Shea butter is one of the most valued skin care emollients in the world, with unsurpassed moisturizing and therapeutic properties. It's extracted from the fruit of the karate tree, found in the savannah region of West Africa.
Shea butter is an extract from the shea nut seed of the tree called shea or karite tree. This tree matures in twenty years, but its full production doesn't come until it is forty-five years old. The shea tree can produce harvestable nuts for 100% shea butter even if it is already two hundred years old. The natural ingredients in shea butter are the reason for its effectiveness.
Shea butter is currently available in an organic, unrefined form and refined form. Despite both being pure shea butter, the difference lies in the way they are produced. The refined shea butter has no natural fragrance and natural color. On the other hand, the organic, unrefined form of shea butter is in its natural state. Research has concluded that the refined form of shea butter is not as effective as the organic, unrefined one.
The primary use of pure shea butter is as a moisturizer and as an emollient. Many products carry shea butter but not pure shea butter due to its expensive cost. Many cosmetics mix other ingredients to the shea butter to cut expenses. Pure shea butter has been found to be very effective in fading scars and stretch marks. This in itself is one reason why so many women buy 100% shea butter. Other benefits of shea butter are keeping the skin elastic and supple.
Raw shea butter in shampoos and conditioners also help brittle hair regain its softness and elasticity. It can revitalize and prevent further breakage of the hair. Pure shea butter is also used for tribal ceremonies in Africa where the trees are common. Other uses for raw and pure shea butter are as cooking oil and conditioner for leather and wood. 100% shea butter is claimed to have anti-inflammatory properties, and has a reputation of helping lessen irritation from psoriasis, rashes and other skin disorders. Shea butter cream works to help preventing stretch mark or make vergetures appear less.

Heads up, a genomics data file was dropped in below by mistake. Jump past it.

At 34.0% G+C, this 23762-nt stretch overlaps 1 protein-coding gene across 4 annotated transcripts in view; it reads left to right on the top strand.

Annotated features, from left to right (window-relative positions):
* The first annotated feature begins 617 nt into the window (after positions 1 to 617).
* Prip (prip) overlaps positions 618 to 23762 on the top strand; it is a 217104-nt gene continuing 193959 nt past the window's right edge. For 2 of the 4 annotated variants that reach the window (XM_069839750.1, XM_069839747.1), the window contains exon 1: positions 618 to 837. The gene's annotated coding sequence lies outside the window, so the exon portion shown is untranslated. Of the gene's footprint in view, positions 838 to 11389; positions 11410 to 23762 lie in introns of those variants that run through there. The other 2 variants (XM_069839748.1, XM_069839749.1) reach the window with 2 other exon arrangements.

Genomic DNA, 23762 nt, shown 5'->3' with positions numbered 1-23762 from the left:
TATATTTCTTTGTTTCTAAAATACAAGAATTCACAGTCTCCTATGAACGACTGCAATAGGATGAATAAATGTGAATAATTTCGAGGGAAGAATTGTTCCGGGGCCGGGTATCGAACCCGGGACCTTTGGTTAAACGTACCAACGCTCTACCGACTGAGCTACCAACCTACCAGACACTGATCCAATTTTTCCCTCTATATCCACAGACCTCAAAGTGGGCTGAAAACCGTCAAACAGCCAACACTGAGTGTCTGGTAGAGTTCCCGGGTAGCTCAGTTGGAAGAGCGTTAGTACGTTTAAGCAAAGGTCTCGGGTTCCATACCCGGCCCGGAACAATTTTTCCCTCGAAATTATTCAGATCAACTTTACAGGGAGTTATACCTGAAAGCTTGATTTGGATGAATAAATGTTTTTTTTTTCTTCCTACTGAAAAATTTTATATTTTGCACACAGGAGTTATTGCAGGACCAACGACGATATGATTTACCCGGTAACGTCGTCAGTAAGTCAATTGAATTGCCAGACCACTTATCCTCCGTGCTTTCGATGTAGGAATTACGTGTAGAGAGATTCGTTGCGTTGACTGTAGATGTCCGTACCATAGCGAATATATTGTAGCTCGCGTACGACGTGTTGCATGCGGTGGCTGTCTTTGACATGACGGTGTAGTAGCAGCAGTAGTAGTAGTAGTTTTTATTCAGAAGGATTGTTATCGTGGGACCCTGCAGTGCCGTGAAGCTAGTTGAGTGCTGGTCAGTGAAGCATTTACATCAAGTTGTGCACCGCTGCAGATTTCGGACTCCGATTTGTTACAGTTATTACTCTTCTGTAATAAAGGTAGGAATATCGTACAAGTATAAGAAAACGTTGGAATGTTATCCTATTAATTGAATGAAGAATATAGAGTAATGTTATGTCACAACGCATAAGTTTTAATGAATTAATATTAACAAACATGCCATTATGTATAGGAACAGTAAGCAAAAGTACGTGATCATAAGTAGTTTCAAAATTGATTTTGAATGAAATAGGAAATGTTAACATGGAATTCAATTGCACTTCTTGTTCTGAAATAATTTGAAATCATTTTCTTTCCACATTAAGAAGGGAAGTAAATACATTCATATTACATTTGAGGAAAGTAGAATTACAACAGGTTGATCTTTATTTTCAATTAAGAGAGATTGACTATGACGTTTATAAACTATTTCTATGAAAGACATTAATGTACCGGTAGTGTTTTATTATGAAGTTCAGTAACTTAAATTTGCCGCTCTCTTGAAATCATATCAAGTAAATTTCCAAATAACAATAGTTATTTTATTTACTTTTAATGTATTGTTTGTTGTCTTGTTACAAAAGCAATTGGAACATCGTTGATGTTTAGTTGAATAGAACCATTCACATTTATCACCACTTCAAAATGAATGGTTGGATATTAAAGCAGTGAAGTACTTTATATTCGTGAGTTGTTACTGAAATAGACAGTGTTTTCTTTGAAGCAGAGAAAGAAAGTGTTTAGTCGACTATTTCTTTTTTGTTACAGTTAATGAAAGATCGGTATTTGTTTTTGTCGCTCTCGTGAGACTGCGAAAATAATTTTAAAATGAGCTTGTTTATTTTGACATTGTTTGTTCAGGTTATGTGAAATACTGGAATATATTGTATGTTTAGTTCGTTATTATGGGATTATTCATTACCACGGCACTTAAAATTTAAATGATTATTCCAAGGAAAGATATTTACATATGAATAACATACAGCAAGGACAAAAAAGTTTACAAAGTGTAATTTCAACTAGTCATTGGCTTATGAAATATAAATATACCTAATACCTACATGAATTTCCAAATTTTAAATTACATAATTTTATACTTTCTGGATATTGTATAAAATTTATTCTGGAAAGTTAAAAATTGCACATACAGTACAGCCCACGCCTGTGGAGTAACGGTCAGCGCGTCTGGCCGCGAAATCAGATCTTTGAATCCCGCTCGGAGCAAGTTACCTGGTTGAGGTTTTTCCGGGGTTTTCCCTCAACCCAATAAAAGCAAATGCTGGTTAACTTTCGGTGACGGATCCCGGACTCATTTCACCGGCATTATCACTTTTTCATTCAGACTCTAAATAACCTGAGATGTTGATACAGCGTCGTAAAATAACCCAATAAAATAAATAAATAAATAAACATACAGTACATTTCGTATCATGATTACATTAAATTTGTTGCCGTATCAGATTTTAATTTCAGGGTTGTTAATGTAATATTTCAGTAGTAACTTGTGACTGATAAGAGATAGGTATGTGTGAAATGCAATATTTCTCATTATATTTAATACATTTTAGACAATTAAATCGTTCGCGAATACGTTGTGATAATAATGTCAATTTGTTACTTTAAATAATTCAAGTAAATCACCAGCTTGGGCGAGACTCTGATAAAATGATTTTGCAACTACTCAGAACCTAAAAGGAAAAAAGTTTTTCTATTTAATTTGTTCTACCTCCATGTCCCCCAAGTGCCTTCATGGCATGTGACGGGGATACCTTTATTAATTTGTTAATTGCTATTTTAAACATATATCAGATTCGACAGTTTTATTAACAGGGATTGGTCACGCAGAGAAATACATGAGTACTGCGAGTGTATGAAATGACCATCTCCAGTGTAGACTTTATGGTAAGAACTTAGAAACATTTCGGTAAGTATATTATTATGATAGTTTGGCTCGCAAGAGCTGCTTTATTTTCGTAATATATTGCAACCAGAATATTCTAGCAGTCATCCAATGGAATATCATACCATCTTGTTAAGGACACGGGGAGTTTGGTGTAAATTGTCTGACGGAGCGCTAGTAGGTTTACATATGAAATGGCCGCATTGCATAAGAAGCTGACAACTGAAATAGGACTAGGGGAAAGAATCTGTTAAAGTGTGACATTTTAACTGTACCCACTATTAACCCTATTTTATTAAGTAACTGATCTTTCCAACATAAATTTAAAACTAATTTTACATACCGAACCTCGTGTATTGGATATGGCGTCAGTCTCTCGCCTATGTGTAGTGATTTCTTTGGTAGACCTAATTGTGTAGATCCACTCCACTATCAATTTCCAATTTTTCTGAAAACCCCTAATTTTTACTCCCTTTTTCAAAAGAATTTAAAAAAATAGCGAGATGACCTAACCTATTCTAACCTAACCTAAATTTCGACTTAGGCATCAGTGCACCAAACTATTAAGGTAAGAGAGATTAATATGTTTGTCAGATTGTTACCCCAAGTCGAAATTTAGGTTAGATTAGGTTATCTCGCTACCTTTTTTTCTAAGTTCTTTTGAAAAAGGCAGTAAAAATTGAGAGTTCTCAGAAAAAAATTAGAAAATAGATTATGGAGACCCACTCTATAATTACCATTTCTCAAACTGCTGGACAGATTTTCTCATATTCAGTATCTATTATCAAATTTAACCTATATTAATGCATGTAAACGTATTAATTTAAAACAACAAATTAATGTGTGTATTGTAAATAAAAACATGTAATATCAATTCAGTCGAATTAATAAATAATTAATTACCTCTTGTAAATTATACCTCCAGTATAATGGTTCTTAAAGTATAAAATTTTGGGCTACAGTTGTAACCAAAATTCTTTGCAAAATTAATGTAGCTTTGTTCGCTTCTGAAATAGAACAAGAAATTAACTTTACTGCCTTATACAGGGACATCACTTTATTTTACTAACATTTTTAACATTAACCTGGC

With the many benefits of shea butter, it is no wonder that is has caught on so fast in America. More and more products are using shea for its wonderful benefits, and for the fact that is high in oleic acid, vitamin E, vitamin A, Unsaponifiables (the butter retains its benefits rather than losing them in the soap making process), and others. Pure shea butter, of course, has the biggest concentration of beneficial properties, but other over the counter products that contain shea butter are also wonderful. They can offer a lot in the way of skin care, as long as a good percentage of shea butter is used.
When buying products made with shea butter, the closer to the top of the ingredient list it is, the more shea butter the product has. A product that lists shea butter as its last ingredient probably doesn't have enough shea to get the full benefit, so look for it higher on the list. Once you find a product that has the quantity of shea you would like, use it regularly and results will come in a short time. Like many say with shea butter, once you try it, you won't go back!
Recipes to Make With Shea Butter include;
Tips and Ideas
Shea butter will make all of these problems vanish and bring your skin back into life and beauty. It is the most moisturizing skin care product in the world, so choose PURE Shea butter over other powerful anti-aging skin care products.